Microsoft Hacked: Hackers stole Microsoft corporate emails in a month-long data breach
Microsoft announced on Friday that a Russian state-sponsored hacking group successfully breached the email accounts of several senior leaders within the company. The disclosure was made through a regulatory filing by the software giant.
In a statement on January 19, 2024, Microsoft publicly admitted that a state-sponsored hacking group, often referred to as Nobelium or APT29, successfully breached a limited number of its corporate email accounts. The intrusion is believed to have been initiated in late November 2023 and persisted until Microsoft detected it in mid-January 2024.
“The Microsoft security team detected a nation-state attack on our corporate systems on January 12, 2024, and immediately activated our response process to investigate, disrupt malicious activity, mitigate the attack, and deny the threat actor further access,” the Microsoft Security Response Center said in a blog post. “Microsoft has identified the threat actor as Midnight Blizzard, the Russian state-sponsored actor also known as Nobelium.”
The hackers used a password-spraying technique to compromise a legacy, non-production test tenant account, providing them initial access to the system. Subsequently, they infiltrated additional accounts, including those of senior executives, legal staff, and cybersecurity personnel.
Microsoft assures that the attackers did not breach customer data, production systems, or proprietary source code. However, some emails and attached documents were stolen. The company is actively investigating the full scope of the breach and the compromised information.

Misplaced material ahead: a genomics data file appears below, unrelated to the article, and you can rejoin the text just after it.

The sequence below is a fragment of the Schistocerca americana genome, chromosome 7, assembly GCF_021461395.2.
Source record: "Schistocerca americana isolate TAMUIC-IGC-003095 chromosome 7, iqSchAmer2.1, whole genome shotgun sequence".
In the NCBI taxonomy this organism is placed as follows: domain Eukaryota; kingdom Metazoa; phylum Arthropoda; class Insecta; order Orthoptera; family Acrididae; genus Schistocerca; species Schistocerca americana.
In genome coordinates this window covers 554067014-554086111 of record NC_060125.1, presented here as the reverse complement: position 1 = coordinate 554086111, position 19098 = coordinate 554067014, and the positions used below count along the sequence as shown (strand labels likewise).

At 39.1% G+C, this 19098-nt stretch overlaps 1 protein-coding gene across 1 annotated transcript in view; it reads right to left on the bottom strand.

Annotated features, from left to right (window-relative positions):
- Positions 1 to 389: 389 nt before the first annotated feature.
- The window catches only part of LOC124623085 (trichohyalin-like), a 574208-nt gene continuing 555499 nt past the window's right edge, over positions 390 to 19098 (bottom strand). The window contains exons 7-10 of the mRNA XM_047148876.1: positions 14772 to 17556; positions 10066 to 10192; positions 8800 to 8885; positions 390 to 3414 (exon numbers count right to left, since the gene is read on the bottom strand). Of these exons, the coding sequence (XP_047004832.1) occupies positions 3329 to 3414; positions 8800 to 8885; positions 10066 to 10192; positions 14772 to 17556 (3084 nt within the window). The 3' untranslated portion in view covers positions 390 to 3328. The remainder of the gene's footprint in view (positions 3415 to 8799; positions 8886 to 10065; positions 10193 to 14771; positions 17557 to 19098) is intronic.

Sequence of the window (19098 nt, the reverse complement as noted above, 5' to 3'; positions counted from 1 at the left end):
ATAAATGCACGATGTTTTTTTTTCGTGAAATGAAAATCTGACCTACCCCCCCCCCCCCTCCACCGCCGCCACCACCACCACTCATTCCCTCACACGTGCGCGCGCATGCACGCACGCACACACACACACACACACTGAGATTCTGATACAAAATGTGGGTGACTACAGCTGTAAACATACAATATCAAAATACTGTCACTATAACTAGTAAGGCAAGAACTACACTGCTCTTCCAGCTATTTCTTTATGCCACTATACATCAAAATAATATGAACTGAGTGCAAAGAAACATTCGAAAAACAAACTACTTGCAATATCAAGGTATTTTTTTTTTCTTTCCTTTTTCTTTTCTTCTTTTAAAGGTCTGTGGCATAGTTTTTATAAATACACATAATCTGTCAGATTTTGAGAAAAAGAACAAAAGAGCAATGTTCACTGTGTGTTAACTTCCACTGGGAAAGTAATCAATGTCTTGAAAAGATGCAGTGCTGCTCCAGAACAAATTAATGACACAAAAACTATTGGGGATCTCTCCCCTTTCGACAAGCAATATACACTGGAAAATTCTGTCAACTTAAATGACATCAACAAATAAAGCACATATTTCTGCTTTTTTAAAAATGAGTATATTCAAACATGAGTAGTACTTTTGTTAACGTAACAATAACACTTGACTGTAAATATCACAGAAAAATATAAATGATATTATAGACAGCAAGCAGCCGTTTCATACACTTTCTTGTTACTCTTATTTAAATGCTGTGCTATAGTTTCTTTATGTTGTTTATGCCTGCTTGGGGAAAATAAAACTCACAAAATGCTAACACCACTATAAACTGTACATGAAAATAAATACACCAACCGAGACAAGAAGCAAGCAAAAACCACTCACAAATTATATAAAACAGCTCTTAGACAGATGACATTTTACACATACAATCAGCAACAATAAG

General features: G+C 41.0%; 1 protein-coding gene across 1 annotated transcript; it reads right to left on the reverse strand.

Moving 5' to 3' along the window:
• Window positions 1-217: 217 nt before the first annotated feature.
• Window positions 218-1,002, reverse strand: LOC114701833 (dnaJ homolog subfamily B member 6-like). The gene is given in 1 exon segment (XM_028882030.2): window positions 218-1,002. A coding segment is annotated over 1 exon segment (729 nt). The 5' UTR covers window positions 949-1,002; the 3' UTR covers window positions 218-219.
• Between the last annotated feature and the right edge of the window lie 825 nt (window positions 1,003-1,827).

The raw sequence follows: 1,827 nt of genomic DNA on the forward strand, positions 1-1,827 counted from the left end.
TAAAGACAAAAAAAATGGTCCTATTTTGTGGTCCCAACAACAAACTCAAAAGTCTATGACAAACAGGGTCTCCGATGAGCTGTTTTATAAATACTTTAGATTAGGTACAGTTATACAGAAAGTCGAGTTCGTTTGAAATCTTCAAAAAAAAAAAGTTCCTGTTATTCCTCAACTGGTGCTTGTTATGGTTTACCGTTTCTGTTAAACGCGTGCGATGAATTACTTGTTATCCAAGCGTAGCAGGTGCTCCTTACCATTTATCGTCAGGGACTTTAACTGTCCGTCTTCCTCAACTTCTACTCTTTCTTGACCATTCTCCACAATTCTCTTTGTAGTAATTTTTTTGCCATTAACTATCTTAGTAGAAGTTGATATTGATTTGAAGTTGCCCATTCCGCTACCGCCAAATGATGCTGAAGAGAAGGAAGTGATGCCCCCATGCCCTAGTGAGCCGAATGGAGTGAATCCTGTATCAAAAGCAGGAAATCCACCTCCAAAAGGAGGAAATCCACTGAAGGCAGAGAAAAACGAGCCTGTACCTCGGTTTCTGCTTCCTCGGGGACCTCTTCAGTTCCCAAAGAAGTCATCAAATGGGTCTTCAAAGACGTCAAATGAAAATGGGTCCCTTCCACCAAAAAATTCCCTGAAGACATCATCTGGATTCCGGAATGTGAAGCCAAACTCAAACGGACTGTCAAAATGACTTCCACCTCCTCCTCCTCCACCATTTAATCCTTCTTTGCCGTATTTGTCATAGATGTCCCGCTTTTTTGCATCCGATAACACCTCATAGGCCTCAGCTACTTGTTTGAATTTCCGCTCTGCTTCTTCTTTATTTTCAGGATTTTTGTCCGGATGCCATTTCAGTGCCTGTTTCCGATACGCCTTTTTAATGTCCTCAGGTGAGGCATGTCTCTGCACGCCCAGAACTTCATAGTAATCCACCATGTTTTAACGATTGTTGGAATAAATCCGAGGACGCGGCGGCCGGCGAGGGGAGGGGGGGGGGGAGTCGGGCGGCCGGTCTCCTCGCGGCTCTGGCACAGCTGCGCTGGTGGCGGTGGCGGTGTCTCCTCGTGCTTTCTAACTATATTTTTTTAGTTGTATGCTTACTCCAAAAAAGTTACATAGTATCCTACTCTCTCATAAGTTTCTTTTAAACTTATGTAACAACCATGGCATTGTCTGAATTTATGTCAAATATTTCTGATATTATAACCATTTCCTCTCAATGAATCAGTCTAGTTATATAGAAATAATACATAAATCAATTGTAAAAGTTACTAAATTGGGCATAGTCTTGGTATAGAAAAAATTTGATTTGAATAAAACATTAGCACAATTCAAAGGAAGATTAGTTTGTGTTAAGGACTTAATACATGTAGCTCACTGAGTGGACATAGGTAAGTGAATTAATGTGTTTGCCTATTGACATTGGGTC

This incident marks a recurrence of Nobelium targeting Microsoft, as the group was previously responsible for the SolarWinds supply chain attack in 2020, impacting the networks of various high-profile organizations, including the US government.
In emphasizing the importance of cybersecurity, organizations are urged to implement protective measures such as strong passwords, multi-factor authentication, and regular software updates to safeguard against cyber threats.
Additional details about the breach include the use of a password spraying technique to guess common passwords on numerous accounts. The attackers gained entry to a small number of corporate email accounts, particularly those of senior executives. Microsoft reiterates that customer data, production systems, and proprietary source code remained secure. Ongoing investigations aim to uncover the complete extent of the breach and the compromised information.
Below is the summary of the breach:
- The hackers used a password spraying technique, which involves trying to guess common passwords on a large number of accounts.
- The attackers gained access to a small number of corporate email accounts, including those belonging to some senior executives.
- Microsoft says that the attackers did not gain access to customer data, production systems, or proprietary source code.
- The company is still investigating the full extent of the breach and what information was compromised.
- This is not the first time that Microsoft has been targeted by Nobelium.